I love visiting towns that have a lot of history, but often they can be some of the least accessible places to visit. So, I try to visit towns that have lots of history but also have more modern amenities, like accessible accommodation and transport.

Venice is a great example! It has so much history, and with that comes a lot of old infrastructure. Though there’s over 400 stepped bridges in Venice, they’ve installed ramps over some of them.

Many of the local water buses are also accessible, so I found it easy to get around in my electric wheelchair despite the age of the city.

Describe one or two travel lessons, tips, or tricks you wish you knew sooner.

Since starting my accessible travel blog last year, I’ve found so many other wheelchair users who are blogging about travel. Their blogs are amazing, and they share so much great advice about accessible travel. I wish I had discovered them sooner. I love being able to share travel experiences and learn from other wheelchair users.

Being able to save Google Maps areas onto my phone to use offline has also been a lifesaver. I downloaded maps of each city I visited in Europe and used them to navigate my way around, even when I didn’t have access to Wi-Fi. It was amazing. I literally would’ve been lost without it!

Where is your favorite place to travel?

I love London and all of Italy. They’re so full of history, architecture, and art — everything I love.

New Zealand will always have a special place in my heart, too, because that’s where I grew up and that’s where my family lives. It’s also amazingly beautiful and the people are wonderful.

Any products, tech, or app recommendations for travel?

I have a custom-made suitcase holder, which sits on the back of my wheelchair. It’s invaluable, as I can carry my suitcase independently. I traveled around Europe solo last year, which is something I wouldn’t have been able to do without the suitcase holder to carry my suitcase on the back of my wheelchair.


Vilissa Thompson is a licensed master social worker (LMSW) from Winnsboro, South Carolina. Vilissa is the founder and CEO of Ramp Your Voice, an organization focused on promoting self-advocacy and strengthening empowerment among people with disabilities. Being a disability rights consultant, writer, and activist affords Vilissa the opportunity to be a prominent leader and expert in addressing and educating the public and political figures about the plight of people with disabilities, especially Black women and femmes with disabilities. Vilissa has also been featured in Essence for its Woke 100 Women 2018 list; spoke about her entrepreneurship and activism work for Forbes; invited to be a panelist for the Know Her Truths Conference at Wake Forest University; and appeared in The Huffington Post, The New York Times, Buzzfeed, Bitch Media, Upworthy, Daily Dot, The Daily Beast, and The Atlantic. You can follow her on Twitter and Facebook.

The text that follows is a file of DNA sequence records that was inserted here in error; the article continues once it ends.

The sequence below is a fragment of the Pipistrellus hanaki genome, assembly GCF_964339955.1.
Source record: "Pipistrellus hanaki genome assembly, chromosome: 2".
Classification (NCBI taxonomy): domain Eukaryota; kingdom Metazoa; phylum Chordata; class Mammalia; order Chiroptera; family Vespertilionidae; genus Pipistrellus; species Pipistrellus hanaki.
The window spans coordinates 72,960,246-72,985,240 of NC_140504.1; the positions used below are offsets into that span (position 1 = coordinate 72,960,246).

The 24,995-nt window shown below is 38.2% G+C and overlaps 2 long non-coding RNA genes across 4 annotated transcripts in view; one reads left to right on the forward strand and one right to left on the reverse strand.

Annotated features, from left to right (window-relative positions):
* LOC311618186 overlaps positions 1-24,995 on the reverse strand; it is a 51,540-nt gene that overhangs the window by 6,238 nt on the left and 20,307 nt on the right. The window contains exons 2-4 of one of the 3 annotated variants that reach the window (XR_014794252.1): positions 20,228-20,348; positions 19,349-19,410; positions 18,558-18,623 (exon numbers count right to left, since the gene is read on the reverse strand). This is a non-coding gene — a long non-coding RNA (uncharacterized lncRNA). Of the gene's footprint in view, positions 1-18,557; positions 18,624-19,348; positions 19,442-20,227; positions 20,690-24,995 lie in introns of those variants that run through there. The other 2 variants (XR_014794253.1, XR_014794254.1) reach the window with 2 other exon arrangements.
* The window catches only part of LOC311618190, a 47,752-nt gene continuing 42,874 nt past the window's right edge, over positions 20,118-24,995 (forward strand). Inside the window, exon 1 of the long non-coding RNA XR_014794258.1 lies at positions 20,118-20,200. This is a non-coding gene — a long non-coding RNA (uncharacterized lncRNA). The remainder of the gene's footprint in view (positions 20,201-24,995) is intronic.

Cory Lee Woodard was diagnosed with spinal muscular atrophy at the age of 2, but that certainly hasn’t diminished his desire to travel — wheelchair and all. He has traversed six continents and blogs about his accessible — and sometimes not so accessible — travel adventures on his blog Curb Free with Cory Lee. Since starting his blog in 2013, he’s gained more than 50,000 followers across social media, and his blog won the prestigious 2017 Lowell Thomas Award for best travel blog. Cory hopes to inspire others to break out of their comfort zones and start rolling around the world.

Stacey Christie is a 25-year-old travel blogger with muscular dystrophy who lives in Australia. Originally from New Zealand, she moved to Melbourne after graduating from university several years ago. Stacey combines her love of travel, photography, and writing on her accessible-travel blog, Love Moxie. On her blog, she shares her adventures traveling the world as a wheelchair user and gives accessibility tips to make travel easier for other people with disabilities. You can follow her on Facebook, Twitter, and Instagram.